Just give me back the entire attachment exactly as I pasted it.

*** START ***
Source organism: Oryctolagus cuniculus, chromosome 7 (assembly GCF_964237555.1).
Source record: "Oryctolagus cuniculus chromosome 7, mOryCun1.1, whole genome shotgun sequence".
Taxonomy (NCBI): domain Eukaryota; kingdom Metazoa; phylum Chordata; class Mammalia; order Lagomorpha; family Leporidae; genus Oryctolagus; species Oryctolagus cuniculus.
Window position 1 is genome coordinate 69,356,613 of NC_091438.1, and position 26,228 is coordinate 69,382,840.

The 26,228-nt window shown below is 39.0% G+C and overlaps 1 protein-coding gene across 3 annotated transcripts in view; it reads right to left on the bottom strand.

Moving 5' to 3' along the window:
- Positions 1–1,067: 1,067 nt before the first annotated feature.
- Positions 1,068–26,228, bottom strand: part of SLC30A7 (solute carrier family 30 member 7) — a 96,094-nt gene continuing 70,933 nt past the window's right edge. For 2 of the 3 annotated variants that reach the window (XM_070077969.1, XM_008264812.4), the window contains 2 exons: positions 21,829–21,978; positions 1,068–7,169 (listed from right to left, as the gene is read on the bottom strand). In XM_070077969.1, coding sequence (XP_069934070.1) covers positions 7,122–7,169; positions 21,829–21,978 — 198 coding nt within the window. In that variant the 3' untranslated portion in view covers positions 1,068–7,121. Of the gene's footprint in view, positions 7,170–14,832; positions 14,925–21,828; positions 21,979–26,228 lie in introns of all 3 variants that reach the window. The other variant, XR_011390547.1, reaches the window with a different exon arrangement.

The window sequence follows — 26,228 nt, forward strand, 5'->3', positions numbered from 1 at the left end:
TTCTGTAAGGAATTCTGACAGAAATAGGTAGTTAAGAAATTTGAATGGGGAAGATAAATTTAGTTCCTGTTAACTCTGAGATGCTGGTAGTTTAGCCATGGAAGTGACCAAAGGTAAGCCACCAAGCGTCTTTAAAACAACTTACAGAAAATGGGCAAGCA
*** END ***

Source organism: Oryctolagus cuniculus, chromosome 7 (assembly GCF_964237555.1).
Source record: "Oryctolagus cuniculus chromosome 7, mOryCun1.1, whole genome shotgun sequence".
Taxonomy (NCBI): domain Eukaryota; kingdom Metazoa; phylum Chordata; class Mammalia; order Lagomorpha; family Leporidae; genus Oryctolagus; species Oryctolagus cuniculus.
Window position 1 is genome coordinate 69,356,613 of NC_091438.1, and position 26,228 is coordinate 69,382,840.

The 26,228-nt window shown below is 39.0% G+C and overlaps 1 protein-coding gene across 3 annotated transcripts in view; it reads right to left on the bottom strand.

Moving 5' to 3' along the window:
- Positions 1–1,067: 1,067 nt before the first annotated feature.
- Positions 1,068–26,228, bottom strand: part of SLC30A7 (solute carrier family 30 member 7) — a 96,094-nt gene continuing 70,933 nt past the window's right edge. For 2 of the 3 annotated variants that reach the window (XM_070077969.1, XM_008264812.4), the window contains 2 exons: positions 21,829–21,978; positions 1,068–7,169 (listed from right to left, as the gene is read on the bottom strand). In XM_070077969.1, coding sequence (XP_069934070.1) covers positions 7,122–7,169; positions 21,829–21,978 — 198 coding nt within the window. In that variant the 3' untranslated portion in view covers positions 1,068–7,121. Of the gene's footprint in view, positions 7,170–14,832; positions 14,925–21,828; positions 21,979–26,228 lie in introns of all 3 variants that reach the window. The other variant, XR_011390547.1, reaches the window with a different exon arrangement.

The window sequence follows — 26,228 nt, forward strand, 5'->3', positions numbered from 1 at the left end:
TTCTGTAAGGAATTCTGACAGAAATAGGTAGTTAAGAAATTTGAATGGGGAAGATAAATTTAGTTCCTGTTAACTCTGAGATGCTGGTAGTTTAGCCATGGAAGTGACCAAAGGTAAGCCACCAAGCGTCTTTAAAACAACTTACAGAAAATGGGCAAGCA